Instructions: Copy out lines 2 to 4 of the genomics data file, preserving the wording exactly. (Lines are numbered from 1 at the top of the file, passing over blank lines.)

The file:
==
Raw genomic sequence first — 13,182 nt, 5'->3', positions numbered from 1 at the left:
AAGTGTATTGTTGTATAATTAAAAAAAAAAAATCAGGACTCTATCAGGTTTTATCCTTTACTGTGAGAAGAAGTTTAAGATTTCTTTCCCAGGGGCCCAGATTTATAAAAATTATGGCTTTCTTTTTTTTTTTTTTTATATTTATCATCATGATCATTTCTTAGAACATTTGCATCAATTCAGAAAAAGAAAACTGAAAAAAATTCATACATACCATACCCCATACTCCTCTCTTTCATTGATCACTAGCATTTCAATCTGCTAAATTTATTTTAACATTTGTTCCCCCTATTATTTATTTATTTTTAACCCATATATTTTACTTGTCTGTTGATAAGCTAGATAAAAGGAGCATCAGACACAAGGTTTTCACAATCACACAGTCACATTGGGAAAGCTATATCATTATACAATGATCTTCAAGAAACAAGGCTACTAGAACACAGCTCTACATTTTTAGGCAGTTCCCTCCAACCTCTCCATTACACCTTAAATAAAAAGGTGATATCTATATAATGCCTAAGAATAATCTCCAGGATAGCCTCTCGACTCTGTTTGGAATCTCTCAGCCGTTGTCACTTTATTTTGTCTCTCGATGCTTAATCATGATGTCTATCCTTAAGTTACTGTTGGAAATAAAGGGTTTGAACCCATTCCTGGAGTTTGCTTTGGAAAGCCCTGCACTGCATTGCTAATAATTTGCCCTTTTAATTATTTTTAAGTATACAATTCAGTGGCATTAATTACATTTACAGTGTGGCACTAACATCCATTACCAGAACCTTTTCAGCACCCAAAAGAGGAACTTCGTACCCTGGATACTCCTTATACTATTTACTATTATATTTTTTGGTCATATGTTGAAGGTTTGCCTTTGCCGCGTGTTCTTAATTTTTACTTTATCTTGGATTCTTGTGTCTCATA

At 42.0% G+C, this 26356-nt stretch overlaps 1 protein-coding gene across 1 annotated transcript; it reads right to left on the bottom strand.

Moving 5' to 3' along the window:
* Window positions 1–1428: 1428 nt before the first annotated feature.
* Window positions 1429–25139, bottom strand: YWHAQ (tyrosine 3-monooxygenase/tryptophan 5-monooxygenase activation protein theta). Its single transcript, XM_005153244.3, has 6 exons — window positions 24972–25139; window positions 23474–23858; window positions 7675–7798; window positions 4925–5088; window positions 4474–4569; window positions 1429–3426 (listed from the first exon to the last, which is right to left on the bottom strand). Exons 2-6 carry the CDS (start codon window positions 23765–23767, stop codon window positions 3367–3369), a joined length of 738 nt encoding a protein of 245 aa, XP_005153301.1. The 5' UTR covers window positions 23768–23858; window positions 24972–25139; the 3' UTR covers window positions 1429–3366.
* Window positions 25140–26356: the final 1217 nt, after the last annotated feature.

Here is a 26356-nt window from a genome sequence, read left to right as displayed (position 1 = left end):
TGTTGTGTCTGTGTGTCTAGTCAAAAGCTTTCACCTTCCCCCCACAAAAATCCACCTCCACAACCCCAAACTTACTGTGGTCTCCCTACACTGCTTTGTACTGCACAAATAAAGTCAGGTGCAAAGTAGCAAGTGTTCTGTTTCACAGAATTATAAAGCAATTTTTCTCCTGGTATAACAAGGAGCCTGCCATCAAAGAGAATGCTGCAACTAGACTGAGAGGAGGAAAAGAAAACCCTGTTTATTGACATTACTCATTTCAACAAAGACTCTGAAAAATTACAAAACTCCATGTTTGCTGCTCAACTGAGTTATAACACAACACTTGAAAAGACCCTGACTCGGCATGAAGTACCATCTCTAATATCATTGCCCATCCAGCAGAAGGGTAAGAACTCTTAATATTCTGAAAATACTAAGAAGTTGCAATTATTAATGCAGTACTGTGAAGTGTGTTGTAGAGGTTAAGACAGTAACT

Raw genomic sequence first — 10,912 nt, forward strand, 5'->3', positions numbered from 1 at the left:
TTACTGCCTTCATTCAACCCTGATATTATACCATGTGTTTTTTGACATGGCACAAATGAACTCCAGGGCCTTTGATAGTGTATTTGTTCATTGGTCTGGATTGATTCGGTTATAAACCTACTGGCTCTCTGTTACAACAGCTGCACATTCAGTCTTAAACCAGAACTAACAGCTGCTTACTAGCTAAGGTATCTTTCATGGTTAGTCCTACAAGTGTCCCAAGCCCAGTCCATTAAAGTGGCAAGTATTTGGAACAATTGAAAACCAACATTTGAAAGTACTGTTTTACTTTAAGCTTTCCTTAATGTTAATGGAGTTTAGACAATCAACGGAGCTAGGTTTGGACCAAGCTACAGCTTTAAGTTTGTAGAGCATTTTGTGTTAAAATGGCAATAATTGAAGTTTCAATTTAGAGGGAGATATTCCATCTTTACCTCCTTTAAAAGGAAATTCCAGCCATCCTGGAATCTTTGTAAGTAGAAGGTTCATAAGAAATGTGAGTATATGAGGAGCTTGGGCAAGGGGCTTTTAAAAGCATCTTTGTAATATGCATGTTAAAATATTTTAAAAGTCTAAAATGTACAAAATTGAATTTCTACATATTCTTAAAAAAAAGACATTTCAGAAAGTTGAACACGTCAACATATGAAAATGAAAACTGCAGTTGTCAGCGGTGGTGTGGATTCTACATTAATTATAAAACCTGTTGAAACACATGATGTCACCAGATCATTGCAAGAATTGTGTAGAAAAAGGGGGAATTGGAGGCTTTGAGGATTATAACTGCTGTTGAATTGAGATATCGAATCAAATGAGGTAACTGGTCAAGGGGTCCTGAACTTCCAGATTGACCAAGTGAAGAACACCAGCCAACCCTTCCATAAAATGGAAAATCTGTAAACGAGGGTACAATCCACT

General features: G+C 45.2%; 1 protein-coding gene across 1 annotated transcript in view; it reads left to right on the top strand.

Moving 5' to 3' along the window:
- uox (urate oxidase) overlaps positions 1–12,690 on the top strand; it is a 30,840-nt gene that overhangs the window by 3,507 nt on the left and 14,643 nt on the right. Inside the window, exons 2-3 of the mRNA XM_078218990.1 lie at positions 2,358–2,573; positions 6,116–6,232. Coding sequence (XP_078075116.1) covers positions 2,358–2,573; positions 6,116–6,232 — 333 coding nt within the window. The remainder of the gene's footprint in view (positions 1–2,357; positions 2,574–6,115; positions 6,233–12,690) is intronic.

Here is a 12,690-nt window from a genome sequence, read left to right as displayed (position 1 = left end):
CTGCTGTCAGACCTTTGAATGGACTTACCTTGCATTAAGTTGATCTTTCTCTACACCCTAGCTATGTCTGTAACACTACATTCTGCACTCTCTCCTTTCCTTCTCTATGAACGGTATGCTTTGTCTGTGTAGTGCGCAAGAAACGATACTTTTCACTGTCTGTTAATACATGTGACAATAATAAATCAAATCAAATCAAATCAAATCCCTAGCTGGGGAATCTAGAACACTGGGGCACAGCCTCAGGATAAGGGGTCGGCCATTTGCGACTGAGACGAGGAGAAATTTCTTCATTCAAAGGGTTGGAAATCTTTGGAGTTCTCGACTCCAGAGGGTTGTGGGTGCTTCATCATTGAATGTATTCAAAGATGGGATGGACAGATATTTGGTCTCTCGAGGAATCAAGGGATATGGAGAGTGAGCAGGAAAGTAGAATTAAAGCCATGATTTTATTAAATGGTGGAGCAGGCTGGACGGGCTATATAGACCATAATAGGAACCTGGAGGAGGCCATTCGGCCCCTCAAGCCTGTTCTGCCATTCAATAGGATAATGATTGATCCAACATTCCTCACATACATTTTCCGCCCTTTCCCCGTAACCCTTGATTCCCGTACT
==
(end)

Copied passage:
AAGTGTATTGTTGTATAATTAAAAAAAAAAAATCAGGACTCTATCAGGTTTTATCCTTTACTGTGAGAAGAAGTTTAAGATTTCTTTCCCAGGGGCCCAGATTTATAAAAATTATGGCTTTCTTTTTTTTTTTTTTTATATTTATCATCATGATCATTTCTTAGAACATTTGCATCAATTCAGAAAAAGAAAACTGAAAAAAATTCATACATACCATACCCCATACTCCTCTCTTTCATTGATCACTAGCATTTCAATCTGCTAAATTTATTTTAACATTTGTTCCCCCTATTATTTATTTATTTTTAACCCATATATTTTACTTGTCTGTTGATAAGCTAGATAAAAGGAGCATCAGACACAAGGTTTTCACAATCACACAGTCACATTGGGAAAGCTATATCATTATACAATGATCTTCAAGAAACAAGGCTACTAGAACACAGCTCTACATTTTTAGGCAGTTCCCTCCAACCTCTCCATTACACCTTAAATAAAAAGGTGATATCTATATAATGCCTAAGAATAATCTCCAGGATAGCCTCTCGACTCTGTTTGGAATCTCTCAGCCGTTGTCACTTTATTTTGTCTCTCGATGCTTAATCATGATGTCTATCCTTAAGTTACTGTTGGAAATAAAGGGTTTGAACCCATTCCTGGAGTTTGCTTTGGAAAGCCCTGCACTGCATTGCTAATAATTTGCCCTTTTAATTATTTTTAAGTATACAATTCAGTGGCATTAATTACATTTACAGTGTGGCACTAACATCCATTACCAGAACCTTTTCAGCACCCAAAAGAGGAACTTCGTACCCTGGATACTCCTTATACTATTTACTATTATATTTTTTGGTCATATGTTGAAGGTTTGCCTTTGCCGCGTGTTCTTAATTTTTACTTTATCTTGGATTCTTGTGTCTCATA

At 42.0% G+C, this 26356-nt stretch overlaps 1 protein-coding gene across 1 annotated transcript; it reads right to left on the bottom strand.

Moving 5' to 3' along the window: